So yeah, it’s great that we’ve taken this step forward, and I am very, very happy for every same sex couple that wants to get married and now can, but I can’t help feel kind of sad, that they’ve screwed over an entire group of people, in an “equality” bill.

    Link, as promised –

  7. UK straddlers (I’m glad Scotland and NI will come along soon) — whatever happened with the debate over how/when a gay marriage is legally consumated? Curious Yankees want to know!

    • Last I heard (and if I’m wrong about this, please correct me someone), they decided to leave out the consummation bit? And also the option to divorce on the grounds of adultery. I guess they just couldn’t figure out what two women actually DO…

    • Yes, we want the dirty details!! Though I’m a Commonwealth member, not a Yank.

  8. This is kind of surreal. On one hand, the legalisation of same-sex marriage in England has seemed inevitable for a while. On the other hand… Section 28 was still a thing when I was at school and teenage me would never have believed that I would have the option of getting married. There’s still a lot of things that the UK can improve on when it comes to LGBTQ issues, but I’m glad to see how far we’ve come in the last few years and happy about today’s news. Yay!

  9. Just a couple of points on this whole thing:
    1. Pensions and stuff still aren’t actually sorted out, so that’s still a bit behind
    2. Married trans people still have a ‘spousal veto’ over whether they can get a GRC, because the trans protections (inc. i believe the one which allowed you to stay married while getting a GRC) were removed from the bill, by the ‘equality minister’. So basically, not only do people who want to stay married have to go through the stress of divorcing only to re-marry the same person, but spouses can choose not to divorce and as such keep trans people from getting a GRC if they don’t want to.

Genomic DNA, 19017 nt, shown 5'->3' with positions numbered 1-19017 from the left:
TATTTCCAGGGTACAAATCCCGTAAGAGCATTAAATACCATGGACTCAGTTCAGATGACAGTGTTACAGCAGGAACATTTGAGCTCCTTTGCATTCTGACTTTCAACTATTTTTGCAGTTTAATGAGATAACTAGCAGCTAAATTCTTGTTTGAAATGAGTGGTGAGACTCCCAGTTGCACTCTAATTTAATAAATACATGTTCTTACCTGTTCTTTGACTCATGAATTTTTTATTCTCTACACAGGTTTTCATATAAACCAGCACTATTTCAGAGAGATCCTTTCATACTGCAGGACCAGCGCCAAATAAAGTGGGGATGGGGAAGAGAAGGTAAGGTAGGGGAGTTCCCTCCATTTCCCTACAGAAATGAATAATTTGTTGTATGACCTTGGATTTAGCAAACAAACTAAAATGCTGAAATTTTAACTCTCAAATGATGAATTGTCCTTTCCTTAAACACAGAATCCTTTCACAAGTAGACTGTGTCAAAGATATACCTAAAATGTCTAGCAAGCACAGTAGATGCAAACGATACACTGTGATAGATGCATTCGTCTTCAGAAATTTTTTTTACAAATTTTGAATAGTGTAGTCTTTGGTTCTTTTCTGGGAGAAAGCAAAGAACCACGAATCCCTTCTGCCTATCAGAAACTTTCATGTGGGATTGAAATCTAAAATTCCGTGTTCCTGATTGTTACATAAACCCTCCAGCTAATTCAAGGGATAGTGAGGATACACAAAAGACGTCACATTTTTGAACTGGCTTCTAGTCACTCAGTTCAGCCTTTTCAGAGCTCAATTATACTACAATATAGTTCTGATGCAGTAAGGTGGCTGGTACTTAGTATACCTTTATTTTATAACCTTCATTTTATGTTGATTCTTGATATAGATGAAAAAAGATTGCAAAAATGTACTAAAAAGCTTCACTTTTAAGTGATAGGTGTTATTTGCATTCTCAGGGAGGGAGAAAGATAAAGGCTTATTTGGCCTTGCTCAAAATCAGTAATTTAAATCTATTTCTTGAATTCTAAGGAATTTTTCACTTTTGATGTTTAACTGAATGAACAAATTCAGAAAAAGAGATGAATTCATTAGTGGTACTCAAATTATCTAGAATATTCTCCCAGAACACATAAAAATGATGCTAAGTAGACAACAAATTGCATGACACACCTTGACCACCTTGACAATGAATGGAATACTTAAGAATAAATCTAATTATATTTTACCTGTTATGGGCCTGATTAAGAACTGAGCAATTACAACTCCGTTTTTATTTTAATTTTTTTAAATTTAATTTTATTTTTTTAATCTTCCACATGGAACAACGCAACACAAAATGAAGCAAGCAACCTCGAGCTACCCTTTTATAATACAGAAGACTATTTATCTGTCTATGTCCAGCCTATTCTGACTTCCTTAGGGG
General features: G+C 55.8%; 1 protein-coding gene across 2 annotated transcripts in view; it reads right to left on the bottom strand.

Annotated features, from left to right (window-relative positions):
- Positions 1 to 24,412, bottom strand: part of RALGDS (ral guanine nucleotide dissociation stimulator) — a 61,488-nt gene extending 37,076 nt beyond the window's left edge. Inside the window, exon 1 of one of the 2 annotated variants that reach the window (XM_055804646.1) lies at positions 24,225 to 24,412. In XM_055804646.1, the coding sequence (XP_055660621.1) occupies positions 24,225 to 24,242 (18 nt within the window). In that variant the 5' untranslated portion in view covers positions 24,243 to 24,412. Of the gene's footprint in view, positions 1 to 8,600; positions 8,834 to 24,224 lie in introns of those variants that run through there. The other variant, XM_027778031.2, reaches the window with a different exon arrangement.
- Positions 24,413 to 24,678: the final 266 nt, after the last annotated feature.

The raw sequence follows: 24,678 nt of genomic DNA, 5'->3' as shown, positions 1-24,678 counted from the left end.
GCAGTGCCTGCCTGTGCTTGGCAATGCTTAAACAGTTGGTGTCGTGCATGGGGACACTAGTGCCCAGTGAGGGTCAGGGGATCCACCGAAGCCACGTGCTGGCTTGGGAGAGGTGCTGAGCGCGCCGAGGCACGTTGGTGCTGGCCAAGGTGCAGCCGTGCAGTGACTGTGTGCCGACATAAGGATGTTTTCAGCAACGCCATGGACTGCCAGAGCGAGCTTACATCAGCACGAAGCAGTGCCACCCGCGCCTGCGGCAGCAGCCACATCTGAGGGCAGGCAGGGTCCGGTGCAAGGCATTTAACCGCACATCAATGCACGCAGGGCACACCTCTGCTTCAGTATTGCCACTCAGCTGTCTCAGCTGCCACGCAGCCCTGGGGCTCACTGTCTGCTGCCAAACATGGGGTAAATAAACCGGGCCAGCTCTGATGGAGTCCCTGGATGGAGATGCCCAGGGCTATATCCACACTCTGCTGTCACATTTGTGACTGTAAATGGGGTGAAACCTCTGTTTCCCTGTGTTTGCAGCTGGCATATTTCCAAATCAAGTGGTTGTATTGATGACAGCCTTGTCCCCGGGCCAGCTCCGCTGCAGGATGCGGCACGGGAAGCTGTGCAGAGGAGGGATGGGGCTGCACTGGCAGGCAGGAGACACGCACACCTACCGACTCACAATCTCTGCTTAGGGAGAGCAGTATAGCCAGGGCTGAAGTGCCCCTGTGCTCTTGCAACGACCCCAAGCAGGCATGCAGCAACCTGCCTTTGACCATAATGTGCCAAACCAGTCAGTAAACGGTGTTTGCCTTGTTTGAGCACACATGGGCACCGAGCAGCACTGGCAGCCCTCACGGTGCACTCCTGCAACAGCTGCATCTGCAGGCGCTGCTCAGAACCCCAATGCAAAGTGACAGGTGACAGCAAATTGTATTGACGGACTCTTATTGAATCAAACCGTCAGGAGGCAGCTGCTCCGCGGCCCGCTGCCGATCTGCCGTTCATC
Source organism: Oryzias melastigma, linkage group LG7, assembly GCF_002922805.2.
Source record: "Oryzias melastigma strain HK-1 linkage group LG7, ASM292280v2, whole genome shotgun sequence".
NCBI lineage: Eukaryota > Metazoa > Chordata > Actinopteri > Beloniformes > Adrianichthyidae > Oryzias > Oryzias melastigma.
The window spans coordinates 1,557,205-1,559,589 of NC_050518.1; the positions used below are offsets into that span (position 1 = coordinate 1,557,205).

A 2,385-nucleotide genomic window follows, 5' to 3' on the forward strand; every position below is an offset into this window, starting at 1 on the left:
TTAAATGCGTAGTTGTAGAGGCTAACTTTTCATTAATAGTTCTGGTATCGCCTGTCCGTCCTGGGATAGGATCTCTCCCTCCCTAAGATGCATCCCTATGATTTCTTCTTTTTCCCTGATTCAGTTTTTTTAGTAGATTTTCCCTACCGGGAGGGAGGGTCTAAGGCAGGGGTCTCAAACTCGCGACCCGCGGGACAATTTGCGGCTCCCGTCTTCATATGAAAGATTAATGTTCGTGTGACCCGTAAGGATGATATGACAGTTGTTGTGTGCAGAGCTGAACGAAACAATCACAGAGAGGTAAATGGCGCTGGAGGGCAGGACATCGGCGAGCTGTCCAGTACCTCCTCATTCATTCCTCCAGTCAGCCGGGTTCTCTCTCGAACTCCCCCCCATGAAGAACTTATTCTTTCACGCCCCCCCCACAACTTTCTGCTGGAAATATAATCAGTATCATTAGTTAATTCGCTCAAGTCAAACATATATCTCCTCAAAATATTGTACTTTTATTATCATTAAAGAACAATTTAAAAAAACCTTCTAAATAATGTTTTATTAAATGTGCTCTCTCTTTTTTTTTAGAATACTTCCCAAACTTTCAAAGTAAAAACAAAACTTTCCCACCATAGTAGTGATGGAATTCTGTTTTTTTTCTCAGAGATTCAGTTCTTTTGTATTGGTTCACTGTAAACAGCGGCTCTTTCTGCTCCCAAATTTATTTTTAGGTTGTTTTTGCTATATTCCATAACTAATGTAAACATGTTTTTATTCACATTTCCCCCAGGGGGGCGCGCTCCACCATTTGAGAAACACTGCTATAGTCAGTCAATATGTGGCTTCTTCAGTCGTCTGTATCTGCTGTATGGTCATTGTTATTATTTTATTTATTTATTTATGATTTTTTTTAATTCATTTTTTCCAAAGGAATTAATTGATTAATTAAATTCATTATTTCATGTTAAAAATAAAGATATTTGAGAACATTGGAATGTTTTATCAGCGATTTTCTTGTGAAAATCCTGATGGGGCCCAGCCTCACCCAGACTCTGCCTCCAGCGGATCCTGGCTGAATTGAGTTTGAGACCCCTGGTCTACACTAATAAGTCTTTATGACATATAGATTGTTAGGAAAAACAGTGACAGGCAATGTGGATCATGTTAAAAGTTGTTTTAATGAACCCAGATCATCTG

Just little niggles about the bill and the tories in general actually…

  10. SO SO annoyed about Northern Ireland. The Democratic Unionist Party made some pretty crazy arguments against the Act. One of which being that since Spain and Portugal legalized gay marriage, the number of heterosexual marriages declined. Not exactly sure what the relevance of that would be. Another DUP MP Jim Shannon claimed that ALL his constituents oppose gay marriage.

    Realistically this is nothing new from the DUP though, considering this is the Party that brought us Mayor Maurice Mills, who stated that he felt Hurricane Katrina was a punishment from God for the gay people of New Orleans. No offensive intended towards any DUP supporters here, but I really don’t think we’ll be moving forward on the issue until they are no longer in power. Considering the overwhelming support from the other political parties, I think it’s horrible that the DUP were able to veto progress here.

  11. proud of my country today, i’m british so trust me that’s a big deal, we get off on taking the piss out of ourselves.

  12. I told my lovely English mother this news. She said she thought it was already legal, since didn’t Elton John get married? I love her.

Comments are closed.